Heat and dry conditions forced the US Department of Agriculture to recently lower its estimate for US corn production for this year by an astounding 1.82 billion bushels, according to Southeast Farm Press.
“ … persistent and extreme June dryness across the central and eastern Corn Belt and extreme late June and early July heat from the central Plains to the Ohio River Valley,” led to the USDA’s decision to lower projected US corn yield, according to the publication.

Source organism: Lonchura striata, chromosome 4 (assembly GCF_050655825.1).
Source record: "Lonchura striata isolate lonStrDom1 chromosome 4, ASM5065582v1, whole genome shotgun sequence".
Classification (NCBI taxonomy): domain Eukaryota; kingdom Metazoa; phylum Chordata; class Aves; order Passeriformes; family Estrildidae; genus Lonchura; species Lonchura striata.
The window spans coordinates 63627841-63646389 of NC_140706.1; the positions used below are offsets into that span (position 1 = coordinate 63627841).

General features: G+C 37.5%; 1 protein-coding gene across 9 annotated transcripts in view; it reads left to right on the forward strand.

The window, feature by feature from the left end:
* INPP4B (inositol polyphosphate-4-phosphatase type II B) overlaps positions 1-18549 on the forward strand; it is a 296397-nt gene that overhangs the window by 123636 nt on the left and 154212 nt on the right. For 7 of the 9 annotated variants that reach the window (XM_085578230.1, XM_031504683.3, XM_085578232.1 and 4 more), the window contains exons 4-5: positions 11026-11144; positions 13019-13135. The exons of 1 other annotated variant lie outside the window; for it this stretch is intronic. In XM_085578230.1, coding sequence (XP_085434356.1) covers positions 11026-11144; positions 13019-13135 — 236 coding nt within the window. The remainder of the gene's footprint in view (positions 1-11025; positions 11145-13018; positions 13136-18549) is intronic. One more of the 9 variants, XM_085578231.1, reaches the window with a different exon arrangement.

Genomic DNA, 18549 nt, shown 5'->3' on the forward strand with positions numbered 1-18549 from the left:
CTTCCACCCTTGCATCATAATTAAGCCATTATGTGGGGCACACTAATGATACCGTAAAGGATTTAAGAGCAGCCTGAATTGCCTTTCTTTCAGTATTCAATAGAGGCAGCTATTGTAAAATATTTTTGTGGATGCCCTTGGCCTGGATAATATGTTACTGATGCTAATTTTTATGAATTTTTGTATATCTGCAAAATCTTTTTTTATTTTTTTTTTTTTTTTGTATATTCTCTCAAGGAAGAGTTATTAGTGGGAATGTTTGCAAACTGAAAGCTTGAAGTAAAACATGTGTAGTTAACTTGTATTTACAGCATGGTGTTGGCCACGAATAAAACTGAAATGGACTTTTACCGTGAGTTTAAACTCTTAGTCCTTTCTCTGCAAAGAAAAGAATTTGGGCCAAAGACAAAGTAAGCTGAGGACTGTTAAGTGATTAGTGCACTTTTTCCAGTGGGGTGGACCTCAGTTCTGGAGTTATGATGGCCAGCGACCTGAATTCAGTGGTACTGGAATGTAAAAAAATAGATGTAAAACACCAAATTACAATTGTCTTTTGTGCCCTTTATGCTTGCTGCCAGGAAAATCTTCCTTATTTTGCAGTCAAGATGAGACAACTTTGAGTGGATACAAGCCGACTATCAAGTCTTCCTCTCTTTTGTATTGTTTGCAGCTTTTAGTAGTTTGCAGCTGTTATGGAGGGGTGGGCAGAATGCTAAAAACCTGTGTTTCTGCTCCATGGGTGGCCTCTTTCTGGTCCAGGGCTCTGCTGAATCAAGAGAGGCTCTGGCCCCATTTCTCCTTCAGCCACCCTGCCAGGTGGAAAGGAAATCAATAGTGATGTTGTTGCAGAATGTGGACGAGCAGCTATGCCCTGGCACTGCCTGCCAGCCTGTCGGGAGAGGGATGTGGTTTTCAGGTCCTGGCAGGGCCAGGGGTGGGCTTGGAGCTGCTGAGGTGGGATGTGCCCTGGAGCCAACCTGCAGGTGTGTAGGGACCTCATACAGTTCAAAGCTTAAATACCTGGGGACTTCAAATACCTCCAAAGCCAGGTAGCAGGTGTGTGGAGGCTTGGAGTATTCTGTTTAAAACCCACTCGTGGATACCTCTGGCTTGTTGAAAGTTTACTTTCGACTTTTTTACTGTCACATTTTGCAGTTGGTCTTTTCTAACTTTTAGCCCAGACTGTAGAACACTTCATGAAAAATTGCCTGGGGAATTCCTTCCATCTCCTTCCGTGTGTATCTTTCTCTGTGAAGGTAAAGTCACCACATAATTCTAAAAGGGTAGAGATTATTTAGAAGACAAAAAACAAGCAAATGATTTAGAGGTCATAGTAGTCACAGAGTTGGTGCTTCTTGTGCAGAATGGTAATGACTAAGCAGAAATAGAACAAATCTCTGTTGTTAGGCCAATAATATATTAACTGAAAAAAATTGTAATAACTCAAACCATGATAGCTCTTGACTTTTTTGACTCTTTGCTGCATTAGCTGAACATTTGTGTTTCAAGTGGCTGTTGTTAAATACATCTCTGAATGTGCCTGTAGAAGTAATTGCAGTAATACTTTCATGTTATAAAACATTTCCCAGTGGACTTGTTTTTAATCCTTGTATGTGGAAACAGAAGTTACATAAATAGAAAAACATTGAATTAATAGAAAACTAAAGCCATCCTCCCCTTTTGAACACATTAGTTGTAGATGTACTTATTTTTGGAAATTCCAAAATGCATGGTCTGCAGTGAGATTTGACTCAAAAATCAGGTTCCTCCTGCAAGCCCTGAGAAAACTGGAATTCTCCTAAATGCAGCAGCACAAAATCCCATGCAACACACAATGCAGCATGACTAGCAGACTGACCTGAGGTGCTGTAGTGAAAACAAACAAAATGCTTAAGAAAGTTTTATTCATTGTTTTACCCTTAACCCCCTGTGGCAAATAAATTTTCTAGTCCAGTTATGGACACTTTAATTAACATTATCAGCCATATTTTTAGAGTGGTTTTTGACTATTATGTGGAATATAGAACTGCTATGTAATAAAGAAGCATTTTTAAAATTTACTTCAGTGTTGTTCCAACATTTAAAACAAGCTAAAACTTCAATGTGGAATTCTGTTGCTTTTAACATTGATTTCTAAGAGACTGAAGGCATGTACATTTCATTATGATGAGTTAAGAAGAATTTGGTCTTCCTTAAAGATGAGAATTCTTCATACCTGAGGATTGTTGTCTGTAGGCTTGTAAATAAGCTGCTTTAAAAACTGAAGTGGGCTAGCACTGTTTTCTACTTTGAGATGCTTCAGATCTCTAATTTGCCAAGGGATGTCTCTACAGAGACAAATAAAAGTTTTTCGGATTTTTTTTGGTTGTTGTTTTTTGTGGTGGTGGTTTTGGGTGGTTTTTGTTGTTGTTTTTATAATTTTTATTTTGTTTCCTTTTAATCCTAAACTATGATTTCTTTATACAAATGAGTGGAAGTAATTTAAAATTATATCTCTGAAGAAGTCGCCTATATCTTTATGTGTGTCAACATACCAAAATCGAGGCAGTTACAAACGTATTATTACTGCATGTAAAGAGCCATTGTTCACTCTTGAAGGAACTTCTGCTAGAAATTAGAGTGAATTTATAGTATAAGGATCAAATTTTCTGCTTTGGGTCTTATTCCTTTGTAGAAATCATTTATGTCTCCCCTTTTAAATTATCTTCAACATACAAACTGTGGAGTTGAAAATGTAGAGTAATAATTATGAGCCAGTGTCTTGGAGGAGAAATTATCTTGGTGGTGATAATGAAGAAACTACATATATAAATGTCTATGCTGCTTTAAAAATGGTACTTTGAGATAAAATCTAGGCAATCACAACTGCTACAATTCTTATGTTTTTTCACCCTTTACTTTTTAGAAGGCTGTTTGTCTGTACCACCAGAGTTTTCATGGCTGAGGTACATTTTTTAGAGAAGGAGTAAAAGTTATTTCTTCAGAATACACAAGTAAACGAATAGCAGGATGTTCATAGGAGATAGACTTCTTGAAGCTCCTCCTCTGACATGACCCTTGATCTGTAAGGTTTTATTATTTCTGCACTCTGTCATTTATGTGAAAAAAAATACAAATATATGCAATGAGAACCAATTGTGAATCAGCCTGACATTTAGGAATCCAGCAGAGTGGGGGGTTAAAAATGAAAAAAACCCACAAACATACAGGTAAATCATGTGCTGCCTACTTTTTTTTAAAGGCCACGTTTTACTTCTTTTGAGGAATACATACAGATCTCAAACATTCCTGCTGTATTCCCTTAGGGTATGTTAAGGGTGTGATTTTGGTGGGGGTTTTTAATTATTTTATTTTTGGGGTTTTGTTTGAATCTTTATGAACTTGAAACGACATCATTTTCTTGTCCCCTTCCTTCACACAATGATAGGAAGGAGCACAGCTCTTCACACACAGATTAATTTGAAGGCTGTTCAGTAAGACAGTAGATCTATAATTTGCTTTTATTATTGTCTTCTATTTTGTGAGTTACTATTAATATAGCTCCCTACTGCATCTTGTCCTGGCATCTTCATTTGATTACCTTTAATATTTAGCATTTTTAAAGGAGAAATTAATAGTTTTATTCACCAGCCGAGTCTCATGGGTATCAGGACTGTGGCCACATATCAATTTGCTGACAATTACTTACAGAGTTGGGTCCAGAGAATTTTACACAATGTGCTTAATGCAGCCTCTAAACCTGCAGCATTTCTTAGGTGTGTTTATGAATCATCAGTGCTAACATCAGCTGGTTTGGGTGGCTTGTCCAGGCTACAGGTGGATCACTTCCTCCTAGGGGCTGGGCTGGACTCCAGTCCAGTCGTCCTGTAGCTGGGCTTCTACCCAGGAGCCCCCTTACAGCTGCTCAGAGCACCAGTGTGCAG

Farmers from Illinois to Wyoming are watching corn and other crops and livestock wither as the most widespread drought since the mid-1950s persists across more than half the US, according to the Christian Science Monitor, which added that higher food prices won’t be far behind.
The USDA said earlier this month that 30 percent of the corn in the 18 states that produce most of the nation’s crop is now considered in poor or very poor condition. A week earlier, it was 22 percent, according to the Associated Press.
Not surprisingly, corn prices have jumped sharply in recent weeks.
The USDA’s corn yield was lowered by 20 bushels per acre, to 146 bushels, reflecting the rapid decline in crop conditions since early June and the latest weather data.